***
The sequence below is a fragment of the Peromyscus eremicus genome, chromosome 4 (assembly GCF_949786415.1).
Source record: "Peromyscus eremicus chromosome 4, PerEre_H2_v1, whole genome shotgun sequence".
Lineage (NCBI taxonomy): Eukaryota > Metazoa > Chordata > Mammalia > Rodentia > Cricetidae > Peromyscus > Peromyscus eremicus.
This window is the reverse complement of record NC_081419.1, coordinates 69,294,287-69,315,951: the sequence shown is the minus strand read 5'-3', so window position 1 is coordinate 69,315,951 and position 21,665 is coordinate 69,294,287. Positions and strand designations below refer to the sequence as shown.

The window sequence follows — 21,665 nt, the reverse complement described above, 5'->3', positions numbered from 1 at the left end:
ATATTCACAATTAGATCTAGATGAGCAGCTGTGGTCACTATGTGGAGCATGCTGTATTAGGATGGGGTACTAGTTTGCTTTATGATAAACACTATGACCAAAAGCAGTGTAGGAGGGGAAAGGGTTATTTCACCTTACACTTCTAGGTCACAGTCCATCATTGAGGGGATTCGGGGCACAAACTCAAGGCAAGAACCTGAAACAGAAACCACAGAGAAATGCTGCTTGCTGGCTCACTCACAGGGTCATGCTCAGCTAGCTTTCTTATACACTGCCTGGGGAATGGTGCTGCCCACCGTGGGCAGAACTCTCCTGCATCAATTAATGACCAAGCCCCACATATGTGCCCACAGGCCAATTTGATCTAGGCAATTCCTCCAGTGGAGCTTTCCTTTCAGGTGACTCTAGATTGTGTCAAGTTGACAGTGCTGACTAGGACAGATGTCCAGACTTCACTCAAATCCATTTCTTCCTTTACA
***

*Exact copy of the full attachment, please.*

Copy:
The sequence below is a fragment of the Peromyscus eremicus genome, chromosome 4 (assembly GCF_949786415.1).
Source record: "Peromyscus eremicus chromosome 4, PerEre_H2_v1, whole genome shotgun sequence".
Lineage (NCBI taxonomy): Eukaryota > Metazoa > Chordata > Mammalia > Rodentia > Cricetidae > Peromyscus > Peromyscus eremicus.
This window is the reverse complement of record NC_081419.1, coordinates 69,294,287-69,315,951: the sequence shown is the minus strand read 5'-3', so window position 1 is coordinate 69,315,951 and position 21,665 is coordinate 69,294,287. Positions and strand designations below refer to the sequence as shown.

The window sequence follows — 21,665 nt, the reverse complement described above, 5'->3', positions numbered from 1 at the left end:
ATATTCACAATTAGATCTAGATGAGCAGCTGTGGTCACTATGTGGAGCATGCTGTATTAGGATGGGGTACTAGTTTGCTTTATGATAAACACTATGACCAAAAGCAGTGTAGGAGGGGAAAGGGTTATTTCACCTTACACTTCTAGGTCACAGTCCATCATTGAGGGGATTCGGGGCACAAACTCAAGGCAAGAACCTGAAACAGAAACCACAGAGAAATGCTGCTTGCTGGCTCACTCACAGGGTCATGCTCAGCTAGCTTTCTTATACACTGCCTGGGGAATGGTGCTGCCCACCGTGGGCAGAACTCTCCTGCATCAATTAATGACCAAGCCCCACATATGTGCCCACAGGCCAATTTGATCTAGGCAATTCCTCCAGTGGAGCTTTCCTTTCAGGTGACTCTAGATTGTGTCAAGTTGACAGTGCTGACTAGGACAGATGTCCAGACTTCACTCAAATCCATTTCTTCCTTTACA